Egypt is willing to negotiate with other countries sharing the Nile River on the water use.
The Egyptian ambassador to Tanzania, Dr Magdy Hefny, said yesterday in Dar es Salaam that trading blame on the use of the river’s water would not solve the problem.
His remarks show Egypt’s policy shift since it has maintained that it had a “historic right” to use the water uninterruptedly under an agreement signed during the colonial era. Sudan has also been holding a similar position.
Other Nile Basin states have wanted to draw the river water for their projects, sparking disagreements.
Dr Hefny said upstream countries were fearing that they might jeopardise their development potential by conceding the freedom to the use of water without encumbrance while those downstream perceived that their “historic rights and livelihoods” were being compromised.
He was presenting a paper on complexities of water challenges in the Nile Basin at a workshop organised by the University of Dar es Salaam’s Department of Water Resources Engineering as part of the university’s 50th anniversary.
“Ten years of Nile negotiations are mired down in a near zero-sum game. It seems that whatever the outcome, somebody feels defeated.”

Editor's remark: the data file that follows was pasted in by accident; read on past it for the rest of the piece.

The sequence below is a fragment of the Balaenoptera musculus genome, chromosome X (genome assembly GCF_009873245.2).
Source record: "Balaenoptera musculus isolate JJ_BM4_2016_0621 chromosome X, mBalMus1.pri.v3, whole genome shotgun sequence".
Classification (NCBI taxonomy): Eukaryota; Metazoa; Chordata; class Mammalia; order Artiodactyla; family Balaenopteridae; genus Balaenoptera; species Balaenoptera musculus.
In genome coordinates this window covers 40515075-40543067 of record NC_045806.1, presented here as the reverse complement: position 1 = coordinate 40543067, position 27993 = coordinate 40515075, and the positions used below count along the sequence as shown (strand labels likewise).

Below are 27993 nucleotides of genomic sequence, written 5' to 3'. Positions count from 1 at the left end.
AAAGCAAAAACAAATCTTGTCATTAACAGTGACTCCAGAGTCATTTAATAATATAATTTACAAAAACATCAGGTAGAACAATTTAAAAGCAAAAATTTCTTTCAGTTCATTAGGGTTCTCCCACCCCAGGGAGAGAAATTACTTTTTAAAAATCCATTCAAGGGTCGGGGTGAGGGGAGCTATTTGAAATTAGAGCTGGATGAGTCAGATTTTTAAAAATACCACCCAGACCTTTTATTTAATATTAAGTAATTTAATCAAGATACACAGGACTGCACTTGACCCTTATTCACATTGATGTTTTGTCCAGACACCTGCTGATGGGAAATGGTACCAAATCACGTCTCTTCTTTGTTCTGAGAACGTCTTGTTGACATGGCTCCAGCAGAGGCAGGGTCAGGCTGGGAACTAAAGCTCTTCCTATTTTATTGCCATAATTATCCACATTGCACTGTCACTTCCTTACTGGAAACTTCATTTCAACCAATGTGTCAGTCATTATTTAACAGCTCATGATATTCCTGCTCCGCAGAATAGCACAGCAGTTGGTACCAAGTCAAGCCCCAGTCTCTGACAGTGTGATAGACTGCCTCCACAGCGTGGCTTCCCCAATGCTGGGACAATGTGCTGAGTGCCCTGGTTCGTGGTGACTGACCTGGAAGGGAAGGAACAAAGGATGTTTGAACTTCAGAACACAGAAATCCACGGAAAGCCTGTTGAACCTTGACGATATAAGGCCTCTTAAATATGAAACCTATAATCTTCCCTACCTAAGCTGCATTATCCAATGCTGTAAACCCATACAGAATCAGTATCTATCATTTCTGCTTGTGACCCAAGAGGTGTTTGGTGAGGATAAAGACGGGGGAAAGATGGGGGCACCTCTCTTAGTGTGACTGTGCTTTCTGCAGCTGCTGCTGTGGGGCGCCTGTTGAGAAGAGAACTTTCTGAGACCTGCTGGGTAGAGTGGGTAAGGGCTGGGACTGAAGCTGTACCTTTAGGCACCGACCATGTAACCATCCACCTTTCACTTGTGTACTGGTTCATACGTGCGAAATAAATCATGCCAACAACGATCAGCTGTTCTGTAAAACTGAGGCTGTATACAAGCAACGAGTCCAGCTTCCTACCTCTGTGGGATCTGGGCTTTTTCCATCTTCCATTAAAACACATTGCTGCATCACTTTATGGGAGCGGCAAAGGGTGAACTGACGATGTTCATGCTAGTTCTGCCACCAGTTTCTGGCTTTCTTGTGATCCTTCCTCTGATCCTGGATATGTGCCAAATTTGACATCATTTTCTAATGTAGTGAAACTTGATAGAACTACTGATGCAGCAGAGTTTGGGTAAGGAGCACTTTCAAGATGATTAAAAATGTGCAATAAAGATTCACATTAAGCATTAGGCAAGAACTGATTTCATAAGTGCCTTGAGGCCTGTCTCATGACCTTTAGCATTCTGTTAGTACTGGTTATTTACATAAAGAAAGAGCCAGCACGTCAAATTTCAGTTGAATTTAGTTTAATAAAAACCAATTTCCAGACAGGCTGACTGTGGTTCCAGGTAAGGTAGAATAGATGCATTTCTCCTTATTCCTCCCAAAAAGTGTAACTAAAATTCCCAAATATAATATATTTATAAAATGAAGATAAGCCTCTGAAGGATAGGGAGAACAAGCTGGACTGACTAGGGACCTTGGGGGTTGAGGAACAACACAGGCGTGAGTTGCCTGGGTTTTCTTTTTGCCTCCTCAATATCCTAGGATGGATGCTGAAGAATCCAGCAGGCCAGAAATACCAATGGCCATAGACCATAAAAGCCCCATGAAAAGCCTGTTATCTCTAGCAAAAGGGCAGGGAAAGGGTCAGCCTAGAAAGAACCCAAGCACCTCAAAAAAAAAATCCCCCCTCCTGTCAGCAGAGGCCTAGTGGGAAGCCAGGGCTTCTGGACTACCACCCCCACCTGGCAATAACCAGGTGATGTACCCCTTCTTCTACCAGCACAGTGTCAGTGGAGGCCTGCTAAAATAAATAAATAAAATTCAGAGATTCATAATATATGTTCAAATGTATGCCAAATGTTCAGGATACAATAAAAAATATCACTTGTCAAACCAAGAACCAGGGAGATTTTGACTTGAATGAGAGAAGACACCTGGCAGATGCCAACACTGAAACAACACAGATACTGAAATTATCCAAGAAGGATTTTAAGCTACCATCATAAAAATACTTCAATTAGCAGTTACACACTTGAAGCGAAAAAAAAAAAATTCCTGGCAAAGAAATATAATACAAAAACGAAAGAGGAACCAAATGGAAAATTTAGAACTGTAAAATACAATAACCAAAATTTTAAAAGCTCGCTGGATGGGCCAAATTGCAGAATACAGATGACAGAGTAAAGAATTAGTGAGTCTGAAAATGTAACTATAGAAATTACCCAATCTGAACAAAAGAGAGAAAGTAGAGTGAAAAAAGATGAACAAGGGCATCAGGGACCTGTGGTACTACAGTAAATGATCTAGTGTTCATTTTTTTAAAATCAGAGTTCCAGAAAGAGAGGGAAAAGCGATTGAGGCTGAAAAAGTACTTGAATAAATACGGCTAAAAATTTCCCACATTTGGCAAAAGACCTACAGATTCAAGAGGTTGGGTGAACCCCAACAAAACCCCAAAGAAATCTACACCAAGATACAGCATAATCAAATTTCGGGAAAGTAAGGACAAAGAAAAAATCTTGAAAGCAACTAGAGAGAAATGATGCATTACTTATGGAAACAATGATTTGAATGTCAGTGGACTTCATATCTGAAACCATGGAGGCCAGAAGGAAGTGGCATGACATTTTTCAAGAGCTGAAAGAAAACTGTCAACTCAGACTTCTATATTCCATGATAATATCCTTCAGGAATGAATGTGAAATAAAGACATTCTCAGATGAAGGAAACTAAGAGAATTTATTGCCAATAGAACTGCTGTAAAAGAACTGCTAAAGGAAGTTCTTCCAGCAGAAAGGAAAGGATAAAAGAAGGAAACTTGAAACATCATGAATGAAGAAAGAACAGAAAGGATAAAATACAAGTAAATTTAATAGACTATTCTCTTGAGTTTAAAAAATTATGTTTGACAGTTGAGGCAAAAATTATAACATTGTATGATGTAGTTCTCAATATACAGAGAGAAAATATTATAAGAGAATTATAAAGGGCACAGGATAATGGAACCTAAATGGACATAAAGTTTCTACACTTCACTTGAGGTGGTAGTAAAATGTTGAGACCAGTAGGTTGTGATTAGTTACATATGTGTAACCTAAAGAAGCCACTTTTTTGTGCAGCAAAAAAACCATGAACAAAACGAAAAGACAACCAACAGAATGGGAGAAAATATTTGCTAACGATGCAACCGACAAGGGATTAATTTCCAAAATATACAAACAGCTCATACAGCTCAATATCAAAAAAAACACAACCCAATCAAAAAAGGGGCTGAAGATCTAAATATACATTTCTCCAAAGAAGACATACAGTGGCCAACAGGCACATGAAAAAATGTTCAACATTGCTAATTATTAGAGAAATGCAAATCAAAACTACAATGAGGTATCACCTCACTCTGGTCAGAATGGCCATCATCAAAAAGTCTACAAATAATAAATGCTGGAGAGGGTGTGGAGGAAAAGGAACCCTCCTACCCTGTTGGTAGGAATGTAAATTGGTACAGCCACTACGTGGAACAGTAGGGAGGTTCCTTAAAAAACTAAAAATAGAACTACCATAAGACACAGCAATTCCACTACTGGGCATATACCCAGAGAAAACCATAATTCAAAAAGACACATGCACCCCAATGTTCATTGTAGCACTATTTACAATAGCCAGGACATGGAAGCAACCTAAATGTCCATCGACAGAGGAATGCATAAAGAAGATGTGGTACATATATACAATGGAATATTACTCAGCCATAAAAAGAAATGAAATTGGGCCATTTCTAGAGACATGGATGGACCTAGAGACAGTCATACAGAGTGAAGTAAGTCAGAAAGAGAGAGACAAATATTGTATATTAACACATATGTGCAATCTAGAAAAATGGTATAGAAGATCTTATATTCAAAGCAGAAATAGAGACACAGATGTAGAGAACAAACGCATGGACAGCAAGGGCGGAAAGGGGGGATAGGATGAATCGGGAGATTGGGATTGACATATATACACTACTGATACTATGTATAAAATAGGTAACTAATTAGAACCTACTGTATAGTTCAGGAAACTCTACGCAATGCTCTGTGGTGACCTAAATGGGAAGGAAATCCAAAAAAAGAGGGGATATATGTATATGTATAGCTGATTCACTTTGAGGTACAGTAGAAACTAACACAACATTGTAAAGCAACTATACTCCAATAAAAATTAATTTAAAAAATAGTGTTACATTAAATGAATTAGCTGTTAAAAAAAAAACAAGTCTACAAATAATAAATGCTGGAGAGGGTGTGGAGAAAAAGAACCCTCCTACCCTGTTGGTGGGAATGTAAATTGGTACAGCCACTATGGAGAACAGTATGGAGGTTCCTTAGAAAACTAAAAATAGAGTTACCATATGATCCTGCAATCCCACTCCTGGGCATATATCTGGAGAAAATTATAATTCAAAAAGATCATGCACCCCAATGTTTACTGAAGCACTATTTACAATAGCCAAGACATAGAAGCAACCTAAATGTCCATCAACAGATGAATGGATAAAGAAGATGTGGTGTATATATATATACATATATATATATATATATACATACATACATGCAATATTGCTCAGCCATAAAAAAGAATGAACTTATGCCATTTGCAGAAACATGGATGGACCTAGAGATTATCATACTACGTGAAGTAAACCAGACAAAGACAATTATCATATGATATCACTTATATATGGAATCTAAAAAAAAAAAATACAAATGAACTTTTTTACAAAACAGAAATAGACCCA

Egypt and Sudan rejected a proposed Nile Basin agreement while the other seven members resolved to move forward on a regional water usage treaty without the support of the two countries.
The Cooperative Framework Agreement was supposed to be signed in July last year, but disagreements over the wording and scope of the document caused delays. One point of contention is article 14(b), which addresses water security. Egypt and Sudan want the article’s language to be changed to protect their “historic rights”.
“There are still open questions which need prior notification and consultation, natural and historic right as Egypt is vulnerable for its almost total dependency on the Nile water and the operationalisation of the principle of equitable utilisation,” said Dr Henfy.
Kenya’s vice chair of Commission for Higher Education, Prof Makau Mutua, said it was important for African countries to start sharing resources. He warned that next century’s wars would be about water.
Meanwhile, the acting director for Sewerage and Urban Water Supply, Mr William Uronu, said there are high fluoride content and salinity along the Rift Valley, making water drawn there unfit for human consumption.
“The government is investing heavily in ground water drilling but it is forced to abandon many water wells due to poor quality,” he said.